Abortion-rights advocates argued before an appeals court Thursday that a South Dakota law requiring abortion doctors to warn patients about the procedure forces physicians to give inaccurate information and infringes on their free-speech rights.

A panel of the 8th U.S. Circuit Court of Appeals in St. Louis heard the challenge by Planned Parenthood of South Dakota, North Dakota and Minnesota. The law would require doctors to tell women that abortions end human lives and cause serious psychological problems.

A ruling isn't expected for weeks.

Planned Parenthood attorney Tim Branson said the law is untruthful because it refers to an embryo as a human being. Planned Parenthood has pointed to the U.S. Supreme Court ruling in Roe v. Wade that an embryo is not a person.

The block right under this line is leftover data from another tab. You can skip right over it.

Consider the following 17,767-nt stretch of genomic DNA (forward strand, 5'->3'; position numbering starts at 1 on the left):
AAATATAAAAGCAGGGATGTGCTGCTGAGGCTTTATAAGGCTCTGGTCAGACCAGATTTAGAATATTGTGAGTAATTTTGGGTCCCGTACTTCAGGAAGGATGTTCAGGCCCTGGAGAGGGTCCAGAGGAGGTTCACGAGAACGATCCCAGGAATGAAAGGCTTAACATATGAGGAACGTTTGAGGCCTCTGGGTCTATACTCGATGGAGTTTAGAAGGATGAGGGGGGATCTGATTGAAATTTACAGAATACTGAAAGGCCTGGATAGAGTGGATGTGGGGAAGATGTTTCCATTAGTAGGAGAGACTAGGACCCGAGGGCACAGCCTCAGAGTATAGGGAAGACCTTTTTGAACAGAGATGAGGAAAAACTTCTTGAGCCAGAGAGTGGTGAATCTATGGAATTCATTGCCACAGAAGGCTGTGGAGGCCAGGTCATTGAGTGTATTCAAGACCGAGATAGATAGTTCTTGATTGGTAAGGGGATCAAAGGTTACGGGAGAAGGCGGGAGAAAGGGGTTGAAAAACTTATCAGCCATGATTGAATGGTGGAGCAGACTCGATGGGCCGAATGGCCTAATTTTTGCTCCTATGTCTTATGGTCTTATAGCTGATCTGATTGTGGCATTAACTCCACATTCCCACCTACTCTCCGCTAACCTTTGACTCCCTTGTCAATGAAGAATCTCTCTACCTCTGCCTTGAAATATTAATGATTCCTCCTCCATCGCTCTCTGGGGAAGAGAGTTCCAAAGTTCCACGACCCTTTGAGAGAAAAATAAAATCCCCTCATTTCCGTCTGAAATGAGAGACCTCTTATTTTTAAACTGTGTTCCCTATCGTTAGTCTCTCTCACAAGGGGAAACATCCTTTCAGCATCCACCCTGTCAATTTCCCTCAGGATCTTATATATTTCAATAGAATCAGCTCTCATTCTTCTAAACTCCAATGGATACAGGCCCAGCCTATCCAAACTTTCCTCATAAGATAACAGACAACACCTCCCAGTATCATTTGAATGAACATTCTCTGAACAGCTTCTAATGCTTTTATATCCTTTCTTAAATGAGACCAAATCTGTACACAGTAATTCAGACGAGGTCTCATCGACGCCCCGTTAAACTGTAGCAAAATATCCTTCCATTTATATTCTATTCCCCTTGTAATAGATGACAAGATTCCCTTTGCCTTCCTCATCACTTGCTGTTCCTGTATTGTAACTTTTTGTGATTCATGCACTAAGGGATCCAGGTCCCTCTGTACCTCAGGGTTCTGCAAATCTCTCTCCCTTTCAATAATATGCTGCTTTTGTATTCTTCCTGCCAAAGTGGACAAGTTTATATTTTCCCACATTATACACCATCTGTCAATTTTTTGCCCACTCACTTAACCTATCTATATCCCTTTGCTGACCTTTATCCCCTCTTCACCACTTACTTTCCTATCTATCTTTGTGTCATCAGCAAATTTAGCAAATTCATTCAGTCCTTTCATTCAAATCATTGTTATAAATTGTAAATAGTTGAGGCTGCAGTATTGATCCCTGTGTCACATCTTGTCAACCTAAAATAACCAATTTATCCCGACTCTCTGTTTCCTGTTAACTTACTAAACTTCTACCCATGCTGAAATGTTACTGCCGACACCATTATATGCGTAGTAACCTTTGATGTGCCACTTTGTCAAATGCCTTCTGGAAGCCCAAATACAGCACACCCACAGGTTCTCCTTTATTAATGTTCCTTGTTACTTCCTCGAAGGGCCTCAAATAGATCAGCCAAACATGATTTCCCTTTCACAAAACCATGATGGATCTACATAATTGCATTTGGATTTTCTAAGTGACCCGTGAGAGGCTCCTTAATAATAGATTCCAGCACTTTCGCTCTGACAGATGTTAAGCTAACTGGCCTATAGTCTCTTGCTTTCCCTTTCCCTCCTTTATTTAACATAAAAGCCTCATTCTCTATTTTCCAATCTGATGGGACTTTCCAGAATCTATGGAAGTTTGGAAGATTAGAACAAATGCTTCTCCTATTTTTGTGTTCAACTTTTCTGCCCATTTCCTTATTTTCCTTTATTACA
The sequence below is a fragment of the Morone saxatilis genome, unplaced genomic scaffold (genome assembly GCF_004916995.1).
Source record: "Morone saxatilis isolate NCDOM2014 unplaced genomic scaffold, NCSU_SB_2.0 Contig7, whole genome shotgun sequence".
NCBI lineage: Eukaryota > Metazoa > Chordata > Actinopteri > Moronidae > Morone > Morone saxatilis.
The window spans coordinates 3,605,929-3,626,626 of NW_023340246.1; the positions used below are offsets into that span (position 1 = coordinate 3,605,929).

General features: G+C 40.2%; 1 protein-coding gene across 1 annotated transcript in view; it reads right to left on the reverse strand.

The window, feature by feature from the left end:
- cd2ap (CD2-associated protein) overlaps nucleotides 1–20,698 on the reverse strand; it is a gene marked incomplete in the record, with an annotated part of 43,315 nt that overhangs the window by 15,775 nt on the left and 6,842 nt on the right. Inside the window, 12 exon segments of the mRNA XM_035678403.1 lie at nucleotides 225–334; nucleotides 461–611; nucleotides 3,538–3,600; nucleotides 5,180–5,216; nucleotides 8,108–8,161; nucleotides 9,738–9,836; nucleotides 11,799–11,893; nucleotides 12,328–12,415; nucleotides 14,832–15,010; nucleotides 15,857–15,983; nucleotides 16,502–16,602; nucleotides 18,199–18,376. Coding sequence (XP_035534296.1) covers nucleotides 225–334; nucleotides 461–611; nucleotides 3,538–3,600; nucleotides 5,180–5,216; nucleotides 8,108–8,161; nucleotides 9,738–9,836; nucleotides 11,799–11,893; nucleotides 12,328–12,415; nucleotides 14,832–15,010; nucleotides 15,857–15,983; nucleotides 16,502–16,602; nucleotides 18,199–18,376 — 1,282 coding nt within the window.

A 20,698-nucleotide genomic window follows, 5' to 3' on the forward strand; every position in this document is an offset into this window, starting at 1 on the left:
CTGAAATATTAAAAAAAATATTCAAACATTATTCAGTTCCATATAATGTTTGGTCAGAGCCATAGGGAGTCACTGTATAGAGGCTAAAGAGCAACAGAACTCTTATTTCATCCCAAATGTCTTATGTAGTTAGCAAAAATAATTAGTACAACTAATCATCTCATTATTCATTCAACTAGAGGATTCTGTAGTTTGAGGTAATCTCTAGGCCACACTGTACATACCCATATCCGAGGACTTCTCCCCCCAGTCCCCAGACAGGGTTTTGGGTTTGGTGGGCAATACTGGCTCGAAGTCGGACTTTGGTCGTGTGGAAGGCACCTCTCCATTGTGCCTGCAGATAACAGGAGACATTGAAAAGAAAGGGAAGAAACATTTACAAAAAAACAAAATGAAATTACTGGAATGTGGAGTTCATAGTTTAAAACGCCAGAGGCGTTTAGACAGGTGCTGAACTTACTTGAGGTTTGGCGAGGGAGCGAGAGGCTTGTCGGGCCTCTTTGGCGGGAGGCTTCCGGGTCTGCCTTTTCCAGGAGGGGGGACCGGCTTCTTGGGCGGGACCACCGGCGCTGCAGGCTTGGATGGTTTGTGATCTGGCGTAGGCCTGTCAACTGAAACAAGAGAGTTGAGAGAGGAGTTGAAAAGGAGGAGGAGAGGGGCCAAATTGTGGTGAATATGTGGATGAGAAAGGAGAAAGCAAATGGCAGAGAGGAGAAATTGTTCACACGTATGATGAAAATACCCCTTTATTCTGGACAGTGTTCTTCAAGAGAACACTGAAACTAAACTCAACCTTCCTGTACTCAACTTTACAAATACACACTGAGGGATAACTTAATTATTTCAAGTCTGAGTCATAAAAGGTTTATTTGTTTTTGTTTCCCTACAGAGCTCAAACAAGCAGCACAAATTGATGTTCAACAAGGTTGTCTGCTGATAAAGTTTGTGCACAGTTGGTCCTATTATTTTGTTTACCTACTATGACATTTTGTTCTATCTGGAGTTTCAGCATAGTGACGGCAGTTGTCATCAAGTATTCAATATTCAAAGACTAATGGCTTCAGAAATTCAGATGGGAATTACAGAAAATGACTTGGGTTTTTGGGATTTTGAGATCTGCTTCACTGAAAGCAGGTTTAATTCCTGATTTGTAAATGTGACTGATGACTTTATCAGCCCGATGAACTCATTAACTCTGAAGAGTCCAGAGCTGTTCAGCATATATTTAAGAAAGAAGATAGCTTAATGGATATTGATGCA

The state argued last year that the law's requirement is medically accurate.

John Guhin, assistant attorney general for South Dakota, said Thursday that the law is "not a straitjacket" for doctors. He offered a sample letter that abortion doctors could give patients and essentially disassociate themselves from the state law.

Judge Raymond Gruender wondered if such a manuever was possible. "I don't see anything in the law that says a doctor can disassociate himself from the law," he said.

A lower court judge blocked the law a day before it was to go into effect last summer, ruling that it was an unconstitutional violation of free speech. The state appealed.

The law includes penalties of up to 30 days in jail and fines of $200 for doctors who refuse to follow it.

Earlier this year, South Dakota passed a law banning abortions in the state except to save a pregnant woman's life. A petition drive seeks to let the voters decide this fall whether to outlaw abortion.